April 17th, 2003
Multiple sclerosis/Neuroimmunology Ask The Expert
from Medscape Neurology & Neurosurgery
A recent study in JAMA (2003;289:1533-1536) suggests that Epstein-Barr virus (EBV) infection possibly plays a role in the etiology of multiple sclerosis (MS). Are there any ideas about how EBV or other pathogens might affect the development of MS? If so, what implications might these data have for drug discovery in the field?
from Omar Khan, MD, 04/17/2003
Several studies have examined the relationship between viral infections and MS.[1-3] Some were designed to explore the possibility that a virus causes MS, with others designed to evaluate possible associations, rather than causes.
EBV, human herpes virus-6 (HHV-6), measles, mumps, and the bacterial infection chlamydia have all been implicated as possible causes of or contributors to the development of MS.[1-4] Investigators have found that parts of these viruses -- specifically protein sequences and how they are arranged -- closely mimic parts of the myelin sheath. These findings suggest the possibility that a viral infection such as EBV or HHV-6 could "misguide" the immune system into generating a response not only against the invading virus but also against the myelin sheath. This, in turn, might cause MS-like symptoms.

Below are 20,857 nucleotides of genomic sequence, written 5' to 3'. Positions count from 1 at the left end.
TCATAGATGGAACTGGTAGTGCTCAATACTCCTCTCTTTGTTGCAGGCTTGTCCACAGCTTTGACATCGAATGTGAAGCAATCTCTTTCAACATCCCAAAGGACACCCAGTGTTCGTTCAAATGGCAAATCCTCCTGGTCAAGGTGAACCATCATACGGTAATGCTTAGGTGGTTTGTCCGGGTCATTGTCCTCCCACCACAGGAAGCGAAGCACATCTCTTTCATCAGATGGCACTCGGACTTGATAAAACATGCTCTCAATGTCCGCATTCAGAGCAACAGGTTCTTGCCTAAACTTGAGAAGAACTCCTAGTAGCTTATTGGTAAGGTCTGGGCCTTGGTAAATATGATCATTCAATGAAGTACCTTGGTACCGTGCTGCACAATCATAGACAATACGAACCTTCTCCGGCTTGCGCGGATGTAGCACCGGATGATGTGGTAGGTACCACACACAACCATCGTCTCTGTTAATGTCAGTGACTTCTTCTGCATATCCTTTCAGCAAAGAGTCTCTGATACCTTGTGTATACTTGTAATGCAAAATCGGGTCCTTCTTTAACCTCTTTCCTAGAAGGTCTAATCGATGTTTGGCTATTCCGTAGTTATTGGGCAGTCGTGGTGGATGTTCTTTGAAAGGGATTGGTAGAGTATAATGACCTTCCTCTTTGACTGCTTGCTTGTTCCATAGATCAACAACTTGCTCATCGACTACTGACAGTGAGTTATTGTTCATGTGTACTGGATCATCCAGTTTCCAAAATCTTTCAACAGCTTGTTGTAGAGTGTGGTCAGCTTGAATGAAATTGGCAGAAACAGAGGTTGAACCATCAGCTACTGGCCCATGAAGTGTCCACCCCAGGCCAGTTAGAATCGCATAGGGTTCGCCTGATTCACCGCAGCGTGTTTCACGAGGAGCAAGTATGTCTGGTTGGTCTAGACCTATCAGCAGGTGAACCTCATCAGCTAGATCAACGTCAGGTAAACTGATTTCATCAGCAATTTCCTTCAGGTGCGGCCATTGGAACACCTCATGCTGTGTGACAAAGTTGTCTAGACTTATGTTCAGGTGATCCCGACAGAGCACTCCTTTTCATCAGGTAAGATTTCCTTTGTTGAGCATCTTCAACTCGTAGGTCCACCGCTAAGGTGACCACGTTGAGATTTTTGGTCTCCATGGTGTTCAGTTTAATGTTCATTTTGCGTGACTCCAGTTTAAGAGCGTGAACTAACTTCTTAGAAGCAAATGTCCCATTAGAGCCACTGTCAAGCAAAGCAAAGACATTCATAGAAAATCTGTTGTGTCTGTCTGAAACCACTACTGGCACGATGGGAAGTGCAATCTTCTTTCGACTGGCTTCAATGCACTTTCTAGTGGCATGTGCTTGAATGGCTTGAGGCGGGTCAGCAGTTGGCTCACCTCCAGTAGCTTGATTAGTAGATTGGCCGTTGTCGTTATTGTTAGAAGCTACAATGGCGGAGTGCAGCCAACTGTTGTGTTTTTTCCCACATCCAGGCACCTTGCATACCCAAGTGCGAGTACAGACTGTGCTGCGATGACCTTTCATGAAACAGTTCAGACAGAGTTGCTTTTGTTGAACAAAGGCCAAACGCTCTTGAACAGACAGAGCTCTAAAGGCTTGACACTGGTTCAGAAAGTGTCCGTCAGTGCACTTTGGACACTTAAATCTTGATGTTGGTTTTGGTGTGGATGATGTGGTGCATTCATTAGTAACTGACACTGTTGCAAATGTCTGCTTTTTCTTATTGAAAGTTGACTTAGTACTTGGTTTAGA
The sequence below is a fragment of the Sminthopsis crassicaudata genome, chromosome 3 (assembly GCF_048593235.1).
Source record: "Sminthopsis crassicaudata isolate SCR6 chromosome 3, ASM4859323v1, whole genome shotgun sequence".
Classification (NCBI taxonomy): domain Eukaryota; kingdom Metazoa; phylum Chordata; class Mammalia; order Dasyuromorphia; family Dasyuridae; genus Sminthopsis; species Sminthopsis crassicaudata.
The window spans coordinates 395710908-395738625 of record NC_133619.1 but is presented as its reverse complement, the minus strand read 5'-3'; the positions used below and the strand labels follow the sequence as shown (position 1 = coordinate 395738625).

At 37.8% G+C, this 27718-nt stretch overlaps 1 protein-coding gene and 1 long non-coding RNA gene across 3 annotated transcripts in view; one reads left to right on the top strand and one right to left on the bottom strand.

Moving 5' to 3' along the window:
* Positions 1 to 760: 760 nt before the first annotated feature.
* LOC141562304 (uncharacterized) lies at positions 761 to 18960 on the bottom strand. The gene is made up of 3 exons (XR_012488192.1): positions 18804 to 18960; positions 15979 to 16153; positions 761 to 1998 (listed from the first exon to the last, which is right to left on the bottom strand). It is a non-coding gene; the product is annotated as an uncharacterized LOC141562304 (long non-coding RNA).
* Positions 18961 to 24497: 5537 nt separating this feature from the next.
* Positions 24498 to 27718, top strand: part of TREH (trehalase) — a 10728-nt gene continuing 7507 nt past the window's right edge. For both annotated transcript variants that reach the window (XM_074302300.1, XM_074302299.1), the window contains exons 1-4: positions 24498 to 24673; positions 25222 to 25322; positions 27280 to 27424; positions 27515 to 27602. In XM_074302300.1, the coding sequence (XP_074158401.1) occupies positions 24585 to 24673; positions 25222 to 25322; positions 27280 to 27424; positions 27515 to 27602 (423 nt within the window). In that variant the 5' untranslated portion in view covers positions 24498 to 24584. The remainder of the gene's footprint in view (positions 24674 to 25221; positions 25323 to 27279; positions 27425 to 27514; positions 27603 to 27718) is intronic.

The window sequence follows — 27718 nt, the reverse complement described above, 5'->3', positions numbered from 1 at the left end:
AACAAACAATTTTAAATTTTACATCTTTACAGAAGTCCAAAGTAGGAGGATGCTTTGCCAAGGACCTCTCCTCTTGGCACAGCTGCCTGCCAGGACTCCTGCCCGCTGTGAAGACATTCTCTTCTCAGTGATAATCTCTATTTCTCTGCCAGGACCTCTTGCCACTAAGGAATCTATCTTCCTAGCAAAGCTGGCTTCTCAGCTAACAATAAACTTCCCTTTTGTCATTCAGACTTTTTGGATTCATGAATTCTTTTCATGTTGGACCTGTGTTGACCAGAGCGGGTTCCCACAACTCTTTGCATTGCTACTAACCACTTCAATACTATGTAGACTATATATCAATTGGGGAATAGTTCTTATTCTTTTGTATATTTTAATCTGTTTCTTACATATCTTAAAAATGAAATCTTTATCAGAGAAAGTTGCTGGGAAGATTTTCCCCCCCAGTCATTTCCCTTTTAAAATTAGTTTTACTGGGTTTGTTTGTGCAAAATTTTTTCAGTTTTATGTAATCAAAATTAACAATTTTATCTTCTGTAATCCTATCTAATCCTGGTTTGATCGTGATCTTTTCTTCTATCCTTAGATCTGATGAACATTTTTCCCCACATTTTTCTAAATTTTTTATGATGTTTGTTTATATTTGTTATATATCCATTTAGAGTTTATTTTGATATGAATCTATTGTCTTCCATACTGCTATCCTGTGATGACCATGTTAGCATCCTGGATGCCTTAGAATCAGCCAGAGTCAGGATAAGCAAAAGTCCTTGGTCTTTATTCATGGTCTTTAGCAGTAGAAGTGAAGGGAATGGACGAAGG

However, no study has determined that viral infections such as EBV or HHV-6 are unique to MS patients or are the cause of the disease. Work is ongoing in this intensely debated area of MS research. At this time, however, there is no evidence to conclusively support viral infection as a cause of MS or suggest antiviral therapies for the treatment of MS.
Medscape Neurology & Neurosurgery 5(1), 2003.
© 2003 Medscape